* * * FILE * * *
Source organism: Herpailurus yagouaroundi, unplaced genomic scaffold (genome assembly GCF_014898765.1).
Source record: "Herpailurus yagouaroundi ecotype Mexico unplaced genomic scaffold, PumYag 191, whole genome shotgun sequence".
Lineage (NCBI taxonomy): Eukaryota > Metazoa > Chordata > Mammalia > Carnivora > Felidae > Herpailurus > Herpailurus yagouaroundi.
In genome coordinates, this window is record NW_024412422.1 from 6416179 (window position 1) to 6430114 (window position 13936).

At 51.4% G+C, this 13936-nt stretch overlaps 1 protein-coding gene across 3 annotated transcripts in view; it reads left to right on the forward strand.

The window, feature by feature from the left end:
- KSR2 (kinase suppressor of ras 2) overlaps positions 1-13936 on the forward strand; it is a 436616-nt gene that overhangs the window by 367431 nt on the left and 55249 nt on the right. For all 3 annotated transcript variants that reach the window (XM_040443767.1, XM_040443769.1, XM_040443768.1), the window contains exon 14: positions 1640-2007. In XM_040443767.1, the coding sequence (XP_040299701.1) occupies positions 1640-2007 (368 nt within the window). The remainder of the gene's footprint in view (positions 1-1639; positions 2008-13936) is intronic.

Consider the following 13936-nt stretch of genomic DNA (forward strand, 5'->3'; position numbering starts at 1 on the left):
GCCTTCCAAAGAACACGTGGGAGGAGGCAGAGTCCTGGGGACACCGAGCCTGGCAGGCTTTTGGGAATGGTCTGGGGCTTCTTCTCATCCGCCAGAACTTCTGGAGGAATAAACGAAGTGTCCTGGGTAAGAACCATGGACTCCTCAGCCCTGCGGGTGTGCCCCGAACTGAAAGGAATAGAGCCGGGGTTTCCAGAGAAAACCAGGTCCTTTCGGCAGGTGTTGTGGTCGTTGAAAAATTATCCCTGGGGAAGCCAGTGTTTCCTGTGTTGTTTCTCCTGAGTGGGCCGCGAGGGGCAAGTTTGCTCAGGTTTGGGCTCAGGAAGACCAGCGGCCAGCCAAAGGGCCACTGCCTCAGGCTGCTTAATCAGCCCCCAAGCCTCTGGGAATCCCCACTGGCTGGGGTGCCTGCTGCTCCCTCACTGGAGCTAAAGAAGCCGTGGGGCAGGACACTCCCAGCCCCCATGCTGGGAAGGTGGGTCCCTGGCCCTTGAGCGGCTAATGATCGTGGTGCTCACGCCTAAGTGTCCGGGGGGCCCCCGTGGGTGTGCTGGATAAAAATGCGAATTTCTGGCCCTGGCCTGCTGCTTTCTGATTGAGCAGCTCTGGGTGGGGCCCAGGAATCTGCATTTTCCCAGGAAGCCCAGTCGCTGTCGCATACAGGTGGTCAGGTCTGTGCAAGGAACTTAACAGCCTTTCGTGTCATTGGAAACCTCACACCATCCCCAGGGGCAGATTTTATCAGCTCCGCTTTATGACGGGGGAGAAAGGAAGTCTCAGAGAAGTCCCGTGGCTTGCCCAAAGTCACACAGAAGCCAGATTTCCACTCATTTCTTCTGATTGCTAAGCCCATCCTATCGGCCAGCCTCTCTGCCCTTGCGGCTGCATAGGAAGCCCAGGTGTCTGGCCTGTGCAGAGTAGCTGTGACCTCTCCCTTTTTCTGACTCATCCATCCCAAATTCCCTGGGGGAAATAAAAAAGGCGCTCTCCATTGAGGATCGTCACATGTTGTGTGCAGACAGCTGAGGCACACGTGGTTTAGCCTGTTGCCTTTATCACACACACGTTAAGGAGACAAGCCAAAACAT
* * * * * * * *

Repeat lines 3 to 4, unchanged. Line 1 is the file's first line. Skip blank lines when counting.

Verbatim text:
Lineage (NCBI taxonomy): Eukaryota > Metazoa > Chordata > Mammalia > Carnivora > Felidae > Herpailurus > Herpailurus yagouaroundi.
In genome coordinates, this window is record NW_024412422.1 from 6416179 (window position 1) to 6430114 (window position 13936).